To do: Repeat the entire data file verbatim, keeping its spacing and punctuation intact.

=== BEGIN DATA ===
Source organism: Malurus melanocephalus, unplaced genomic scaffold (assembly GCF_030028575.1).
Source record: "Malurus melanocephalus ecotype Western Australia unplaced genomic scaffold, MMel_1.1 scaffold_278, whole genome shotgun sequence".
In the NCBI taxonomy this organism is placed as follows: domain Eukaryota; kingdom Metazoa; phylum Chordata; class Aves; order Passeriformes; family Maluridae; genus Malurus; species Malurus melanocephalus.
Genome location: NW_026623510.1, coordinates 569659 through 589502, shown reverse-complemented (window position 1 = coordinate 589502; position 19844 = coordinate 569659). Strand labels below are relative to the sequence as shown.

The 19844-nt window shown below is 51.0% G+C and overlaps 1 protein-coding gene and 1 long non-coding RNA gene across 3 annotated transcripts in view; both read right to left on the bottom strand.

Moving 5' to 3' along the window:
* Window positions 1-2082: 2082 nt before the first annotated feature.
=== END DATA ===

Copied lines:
Source organism: Malurus melanocephalus, unplaced genomic scaffold (assembly GCF_030028575.1).
Source record: "Malurus melanocephalus ecotype Western Australia unplaced genomic scaffold, MMel_1.1 scaffold_278, whole genome shotgun sequence".
In the NCBI taxonomy this organism is placed as follows: domain Eukaryota; kingdom Metazoa; phylum Chordata; class Aves; order Passeriformes; family Maluridae; genus Malurus; species Malurus melanocephalus.
Genome location: NW_026623510.1, coordinates 569659 through 589502, shown reverse-complemented (window position 1 = coordinate 589502; position 19844 = coordinate 569659). Strand labels below are relative to the sequence as shown.

The 19844-nt window shown below is 51.0% G+C and overlaps 1 protein-coding gene and 1 long non-coding RNA gene across 3 annotated transcripts in view; both read right to left on the bottom strand.

Moving 5' to 3' along the window:
* Window positions 1-2082: 2082 nt before the first annotated feature.